Today, July 9, is Nunavut Day which celebrates the passage of the Nunavut Land Claims Act in Canadian Parliament on July 9, 1993.

In October 2018, Glenbow curator Joanne Schmidt traveled to several communities in Nunavut to share images taken by photographers Geraldine and Douglas Moodie in and around Qatiktalik (Fullerton Harbour) between 1903-1909. During the visit Schmidt met and received generous assistance from many community members, including Becky Tootoo of Qamani’tuaq (Baker Lake), a teacher at a local high school for 30 years. Becky became interested in learning more about Inuit material culture held outside of Nunavut and in reading more of the diaries written by the Moodies. She was particularly interested-in the ways in which these resources could enhance learning for Inuit youth about their history and culture. This past February, Becky came to Calgary to visit Glenbow’s collection as part of a professional development opportunity.  

We reached out to Becky to ask her if she could provide some commentary this Nunavut Day and this is what she shared with us:

“In February 2020, as a part of my professional development as an Inuit educator from Nunavut, I was able to visit Glenbow Museum in Calgary and saw some pieces of art made by Inuit and collections of photographs and journals of Inuit. I strongly believe that museums play a role in society. Museums can play a role in reconciliation amongst the Indigenous peoples of Canada – more specifically with the Inuit. 

This was the most productive professional development that I have participated in. It not only helped my professionally but helped me personally as well. There is one piece at the museum, a beaded amauti. Seeing this piece evoked some emotional feelings – this amaut was very beautifully made, caribou teeth and all. What struck me was how intricate the designs were and the time that the woman spent creating such a beautiful piece of clothing. This is still practiced today. I teach classes on sewing with local Inuit seamstresses and one of the projects created is a doll with beaded trim. Seeing this piece and sharing the patterns seen were powerful and meaningful to the Inuit students.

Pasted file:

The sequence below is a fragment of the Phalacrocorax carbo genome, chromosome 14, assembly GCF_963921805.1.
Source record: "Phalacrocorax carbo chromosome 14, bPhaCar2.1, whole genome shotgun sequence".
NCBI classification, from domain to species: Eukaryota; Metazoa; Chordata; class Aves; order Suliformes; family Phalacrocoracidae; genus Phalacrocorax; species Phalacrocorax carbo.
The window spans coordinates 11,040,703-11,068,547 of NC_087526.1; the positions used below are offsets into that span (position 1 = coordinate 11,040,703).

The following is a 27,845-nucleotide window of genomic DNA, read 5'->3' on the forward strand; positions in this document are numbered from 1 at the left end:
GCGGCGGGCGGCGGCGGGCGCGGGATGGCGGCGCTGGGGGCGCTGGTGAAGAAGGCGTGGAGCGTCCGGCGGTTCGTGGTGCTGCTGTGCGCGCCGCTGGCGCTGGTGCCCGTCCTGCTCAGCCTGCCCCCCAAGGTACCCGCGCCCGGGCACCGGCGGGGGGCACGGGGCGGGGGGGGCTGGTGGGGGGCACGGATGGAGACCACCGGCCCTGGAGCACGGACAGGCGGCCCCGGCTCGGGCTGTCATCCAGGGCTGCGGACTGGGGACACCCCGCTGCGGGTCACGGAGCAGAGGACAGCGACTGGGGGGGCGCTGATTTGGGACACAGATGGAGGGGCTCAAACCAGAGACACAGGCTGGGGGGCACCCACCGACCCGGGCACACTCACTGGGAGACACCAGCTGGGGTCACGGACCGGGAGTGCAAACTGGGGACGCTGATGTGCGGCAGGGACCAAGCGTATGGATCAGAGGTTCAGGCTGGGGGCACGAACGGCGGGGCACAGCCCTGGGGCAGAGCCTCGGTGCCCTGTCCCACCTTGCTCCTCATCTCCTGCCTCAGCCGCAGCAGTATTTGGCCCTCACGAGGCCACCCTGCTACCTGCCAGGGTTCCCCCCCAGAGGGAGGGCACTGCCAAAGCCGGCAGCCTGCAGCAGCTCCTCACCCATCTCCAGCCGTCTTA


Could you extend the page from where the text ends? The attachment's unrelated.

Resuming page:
Seeing these pieces confirmed for me that Inuit were very able. I was also fortunate to have taken some time to look through the photographs taken by Geraldine Moodie from the Cape Fullerton area – Kivalliq region in Nunavut. Going through these documents affected me in a personal way. In the collection were photographs of my relatives — great grandparents on my father’s side plus a picture of my mother’s grandmother on her father’s side. I read some of the journal entries that the Moodie’s wrote. Treasures! The entries were written with detail which helped me to understand the lives that my relatives lived. This information then helped me with my search for people from my bloodline. Interesting and informative! 

I left the Glenbow Museum with very rich information that will help me and my students with family tree projects that is a requirement in the Inuktitut course. We are able to make connections to the face through name because of the collections. There are many other pieces that can be seen and many journals that can be read and photographs that can be seen at the museum — all of the pieces and collections are important for the Inuit. 

I also had taken a photo of an accordion and was going to share that the Europeans brought with them tools and instruments that Inuit now use for entertainment — Dances that can last all night long especially during Christmas.

The pieces hold patterns that need to passed on to the younger generations so that they are not lost.”

Accordion, Métis, late 1800’s, Collection of Glenbow